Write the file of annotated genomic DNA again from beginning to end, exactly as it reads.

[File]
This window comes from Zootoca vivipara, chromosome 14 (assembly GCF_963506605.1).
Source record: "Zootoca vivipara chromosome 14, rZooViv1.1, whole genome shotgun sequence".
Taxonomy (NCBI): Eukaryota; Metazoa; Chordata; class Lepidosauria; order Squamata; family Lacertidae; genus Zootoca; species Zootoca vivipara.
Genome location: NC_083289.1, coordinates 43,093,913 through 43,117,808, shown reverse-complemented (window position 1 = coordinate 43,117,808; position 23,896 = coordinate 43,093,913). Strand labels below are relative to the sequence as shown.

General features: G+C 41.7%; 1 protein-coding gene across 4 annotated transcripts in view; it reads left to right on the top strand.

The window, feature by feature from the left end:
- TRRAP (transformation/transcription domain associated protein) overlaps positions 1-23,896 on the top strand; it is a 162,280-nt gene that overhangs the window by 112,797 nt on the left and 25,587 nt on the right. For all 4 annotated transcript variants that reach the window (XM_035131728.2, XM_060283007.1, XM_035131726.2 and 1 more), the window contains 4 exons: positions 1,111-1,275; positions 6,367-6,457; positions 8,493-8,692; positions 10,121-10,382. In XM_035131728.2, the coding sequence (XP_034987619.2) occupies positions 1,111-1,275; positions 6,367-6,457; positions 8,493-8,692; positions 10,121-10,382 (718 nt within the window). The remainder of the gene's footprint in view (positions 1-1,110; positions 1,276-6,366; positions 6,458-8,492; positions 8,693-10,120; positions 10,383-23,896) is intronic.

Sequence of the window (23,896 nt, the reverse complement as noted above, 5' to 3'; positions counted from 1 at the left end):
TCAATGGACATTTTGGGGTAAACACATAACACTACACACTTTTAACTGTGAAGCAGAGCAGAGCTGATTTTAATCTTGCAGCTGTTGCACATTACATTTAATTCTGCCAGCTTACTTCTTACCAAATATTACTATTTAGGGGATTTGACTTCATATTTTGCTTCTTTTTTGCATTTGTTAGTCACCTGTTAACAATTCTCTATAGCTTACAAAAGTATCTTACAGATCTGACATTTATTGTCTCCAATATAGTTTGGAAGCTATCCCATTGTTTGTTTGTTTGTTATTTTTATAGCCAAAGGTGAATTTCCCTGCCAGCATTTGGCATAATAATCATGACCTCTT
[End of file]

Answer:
This window comes from Zootoca vivipara, chromosome 14 (assembly GCF_963506605.1).
Source record: "Zootoca vivipara chromosome 14, rZooViv1.1, whole genome shotgun sequence".
Taxonomy (NCBI): Eukaryota; Metazoa; Chordata; class Lepidosauria; order Squamata; family Lacertidae; genus Zootoca; species Zootoca vivipara.
Genome location: NC_083289.1, coordinates 43,093,913 through 43,117,808, shown reverse-complemented (window position 1 = coordinate 43,117,808; position 23,896 = coordinate 43,093,913). Strand labels below are relative to the sequence as shown.

General features: G+C 41.7%; 1 protein-coding gene across 4 annotated transcripts in view; it reads left to right on the top strand.

The window, feature by feature from the left end:
- TRRAP (transformation/transcription domain associated protein) overlaps positions 1-23,896 on the top strand; it is a 162,280-nt gene that overhangs the window by 112,797 nt on the left and 25,587 nt on the right. For all 4 annotated transcript variants that reach the window (XM_035131728.2, XM_060283007.1, XM_035131726.2 and 1 more), the window contains 4 exons: positions 1,111-1,275; positions 6,367-6,457; positions 8,493-8,692; positions 10,121-10,382. In XM_035131728.2, the coding sequence (XP_034987619.2) occupies positions 1,111-1,275; positions 6,367-6,457; positions 8,493-8,692; positions 10,121-10,382 (718 nt within the window). The remainder of the gene's footprint in view (positions 1-1,110; positions 1,276-6,366; positions 6,458-8,492; positions 8,693-10,120; positions 10,383-23,896) is intronic.

Sequence of the window (23,896 nt, the reverse complement as noted above, 5' to 3'; positions counted from 1 at the left end):
TCAATGGACATTTTGGGGTAAACACATAACACTACACACTTTTAACTGTGAAGCAGAGCAGAGCTGATTTTAATCTTGCAGCTGTTGCACATTACATTTAATTCTGCCAGCTTACTTCTTACCAAATATTACTATTTAGGGGATTTGACTTCATATTTTGCTTCTTTTTTGCATTTGTTAGTCACCTGTTAACAATTCTCTATAGCTTACAAAAGTATCTTACAGATCTGACATTTATTGTCTCCAATATAGTTTGGAAGCTATCCCATTGTTTGTTTGTTTGTTATTTTTATAGCCAAAGGTGAATTTCCCTGCCAGCATTTGGCATAATAATCATGACCTCTT